One of the highlights of our Alaskan cruise was that our itinerary took us into Glacier Bay National Park and Preserve. I honestly didn’t grasp the significance of our ability to get into this park via the ship until we started making our way through the bay itself. Cruise ships are limited to one or two a day into the park and throughout our trip there we were the only large ship I saw entering the bay. We saw several fishing boats and smaller touring boats but for the most part the bay was very quiet from ocean vessel traffic. We were also boarded by NPS rangers and received an audio tour over the intercom system the entire time!
As I began editing the photos I realized I took so many photos and I’ll share quite a bit here but I’ll spare you an overflow of glacier photos. More than likely these posts will just be a photo tour with little writing in them. The park from the vantage point we saw it is really magnificently stunning and the entire time I kept thinking “Just drop me off on that shore over there. Pick me back up in a week, a month…a year??”—because the park looked so ripe for exploring. Doing a paddling tour of the bay and camping at different rocky beaches each day or few days sounded very enticing as well.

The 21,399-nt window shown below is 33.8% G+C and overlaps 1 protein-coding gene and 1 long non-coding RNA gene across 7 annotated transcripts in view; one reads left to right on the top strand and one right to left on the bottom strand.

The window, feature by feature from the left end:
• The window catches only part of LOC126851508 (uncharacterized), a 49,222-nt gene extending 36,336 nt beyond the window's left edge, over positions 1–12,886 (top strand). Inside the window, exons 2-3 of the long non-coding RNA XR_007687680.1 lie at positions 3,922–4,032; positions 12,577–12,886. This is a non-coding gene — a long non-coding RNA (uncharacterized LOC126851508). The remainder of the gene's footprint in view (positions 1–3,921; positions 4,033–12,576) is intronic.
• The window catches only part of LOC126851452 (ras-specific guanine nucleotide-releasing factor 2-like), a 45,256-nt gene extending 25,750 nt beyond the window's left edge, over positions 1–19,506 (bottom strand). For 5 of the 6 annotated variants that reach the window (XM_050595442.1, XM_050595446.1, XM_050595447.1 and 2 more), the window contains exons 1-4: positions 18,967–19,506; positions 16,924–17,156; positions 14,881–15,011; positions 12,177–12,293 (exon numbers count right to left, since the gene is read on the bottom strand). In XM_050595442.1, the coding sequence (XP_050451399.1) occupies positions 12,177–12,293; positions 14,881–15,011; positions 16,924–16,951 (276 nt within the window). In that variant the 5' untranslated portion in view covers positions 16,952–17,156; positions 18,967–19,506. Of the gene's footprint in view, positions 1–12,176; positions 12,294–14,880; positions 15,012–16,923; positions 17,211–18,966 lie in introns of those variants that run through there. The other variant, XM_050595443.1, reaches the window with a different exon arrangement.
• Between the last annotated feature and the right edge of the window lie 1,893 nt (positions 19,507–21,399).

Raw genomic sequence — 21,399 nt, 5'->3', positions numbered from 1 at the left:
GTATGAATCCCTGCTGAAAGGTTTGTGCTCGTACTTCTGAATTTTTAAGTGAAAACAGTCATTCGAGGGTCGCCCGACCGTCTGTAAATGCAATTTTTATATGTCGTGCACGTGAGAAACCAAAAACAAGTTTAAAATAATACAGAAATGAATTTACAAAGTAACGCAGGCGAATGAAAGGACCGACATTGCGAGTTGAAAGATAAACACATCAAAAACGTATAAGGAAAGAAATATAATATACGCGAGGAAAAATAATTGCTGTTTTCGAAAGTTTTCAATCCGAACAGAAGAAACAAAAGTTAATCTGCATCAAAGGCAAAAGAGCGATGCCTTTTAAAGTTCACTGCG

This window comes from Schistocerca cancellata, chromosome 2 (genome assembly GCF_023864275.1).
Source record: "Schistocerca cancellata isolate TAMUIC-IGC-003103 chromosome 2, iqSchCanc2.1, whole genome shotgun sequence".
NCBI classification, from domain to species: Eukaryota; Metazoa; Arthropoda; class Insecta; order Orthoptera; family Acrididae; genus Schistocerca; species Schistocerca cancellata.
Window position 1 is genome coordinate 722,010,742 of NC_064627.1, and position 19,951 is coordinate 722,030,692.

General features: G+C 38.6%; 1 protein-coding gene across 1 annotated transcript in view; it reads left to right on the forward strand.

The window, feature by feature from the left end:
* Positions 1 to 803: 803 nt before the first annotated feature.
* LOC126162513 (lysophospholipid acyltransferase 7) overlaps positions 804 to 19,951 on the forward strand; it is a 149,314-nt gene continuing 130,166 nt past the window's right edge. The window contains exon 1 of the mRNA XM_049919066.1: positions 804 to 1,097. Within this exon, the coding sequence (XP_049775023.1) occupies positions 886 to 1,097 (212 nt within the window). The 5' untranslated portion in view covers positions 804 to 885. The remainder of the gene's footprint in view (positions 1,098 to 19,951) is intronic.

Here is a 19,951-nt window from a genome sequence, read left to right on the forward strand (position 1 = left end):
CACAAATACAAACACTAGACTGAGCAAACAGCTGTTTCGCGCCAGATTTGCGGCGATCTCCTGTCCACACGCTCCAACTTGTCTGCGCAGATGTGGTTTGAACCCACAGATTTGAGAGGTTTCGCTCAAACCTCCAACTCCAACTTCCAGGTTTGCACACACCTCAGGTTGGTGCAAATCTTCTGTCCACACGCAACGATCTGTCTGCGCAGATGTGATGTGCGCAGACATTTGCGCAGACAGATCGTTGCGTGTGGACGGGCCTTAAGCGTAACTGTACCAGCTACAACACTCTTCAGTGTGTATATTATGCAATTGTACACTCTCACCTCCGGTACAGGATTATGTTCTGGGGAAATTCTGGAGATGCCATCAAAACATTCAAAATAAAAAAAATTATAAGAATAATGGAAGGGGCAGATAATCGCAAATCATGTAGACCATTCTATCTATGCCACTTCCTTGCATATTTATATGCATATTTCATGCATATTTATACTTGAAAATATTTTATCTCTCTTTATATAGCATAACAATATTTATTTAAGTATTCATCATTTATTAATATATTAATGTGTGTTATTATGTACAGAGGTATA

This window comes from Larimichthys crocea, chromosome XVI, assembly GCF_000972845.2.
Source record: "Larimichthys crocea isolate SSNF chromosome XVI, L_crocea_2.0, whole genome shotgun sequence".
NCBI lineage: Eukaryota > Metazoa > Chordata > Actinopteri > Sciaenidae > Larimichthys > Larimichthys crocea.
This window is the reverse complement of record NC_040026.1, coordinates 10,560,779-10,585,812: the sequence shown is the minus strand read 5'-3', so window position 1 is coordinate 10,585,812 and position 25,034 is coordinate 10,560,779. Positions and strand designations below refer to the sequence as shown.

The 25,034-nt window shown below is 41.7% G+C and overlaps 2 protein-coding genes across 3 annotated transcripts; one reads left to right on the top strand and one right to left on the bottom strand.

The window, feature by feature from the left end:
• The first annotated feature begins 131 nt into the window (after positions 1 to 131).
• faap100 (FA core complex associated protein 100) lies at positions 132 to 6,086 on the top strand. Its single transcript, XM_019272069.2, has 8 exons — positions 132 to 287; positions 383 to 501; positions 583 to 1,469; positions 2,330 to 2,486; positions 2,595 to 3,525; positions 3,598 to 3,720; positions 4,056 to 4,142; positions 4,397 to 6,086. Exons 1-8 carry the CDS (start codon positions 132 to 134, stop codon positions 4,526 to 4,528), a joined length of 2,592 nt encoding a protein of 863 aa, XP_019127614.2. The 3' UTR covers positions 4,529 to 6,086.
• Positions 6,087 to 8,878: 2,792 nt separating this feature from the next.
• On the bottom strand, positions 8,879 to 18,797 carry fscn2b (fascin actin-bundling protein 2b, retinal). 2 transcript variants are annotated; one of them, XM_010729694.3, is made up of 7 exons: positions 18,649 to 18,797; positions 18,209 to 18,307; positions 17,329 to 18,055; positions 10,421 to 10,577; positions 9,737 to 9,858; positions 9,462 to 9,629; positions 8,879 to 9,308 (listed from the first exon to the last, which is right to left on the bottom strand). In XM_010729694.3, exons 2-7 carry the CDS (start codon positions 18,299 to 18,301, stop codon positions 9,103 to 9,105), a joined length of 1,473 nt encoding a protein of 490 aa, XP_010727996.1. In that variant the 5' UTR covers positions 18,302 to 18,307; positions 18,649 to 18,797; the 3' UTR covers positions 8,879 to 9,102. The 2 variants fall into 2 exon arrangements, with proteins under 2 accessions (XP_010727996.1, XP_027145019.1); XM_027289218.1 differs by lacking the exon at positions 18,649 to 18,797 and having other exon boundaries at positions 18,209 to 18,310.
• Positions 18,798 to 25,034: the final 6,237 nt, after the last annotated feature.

Here’s a brief history of the bay over the last few hundred years—in essence, the bay itself as it is now is very recent. As late as the late 1700s the bay was not very deep but a hundred years later the glaciers had begun retreating and the bay was significantly deeper than it had been. And by deep, I mean by length (and probably actual depth, too) but how close it was to the shoreline along the Inside Passage, versus how far back it goes now. And of course the glaciers are still retreating and who knows where they will be, or even exist, in another hundred years.
I’ll be sharing additional photos throughout the week!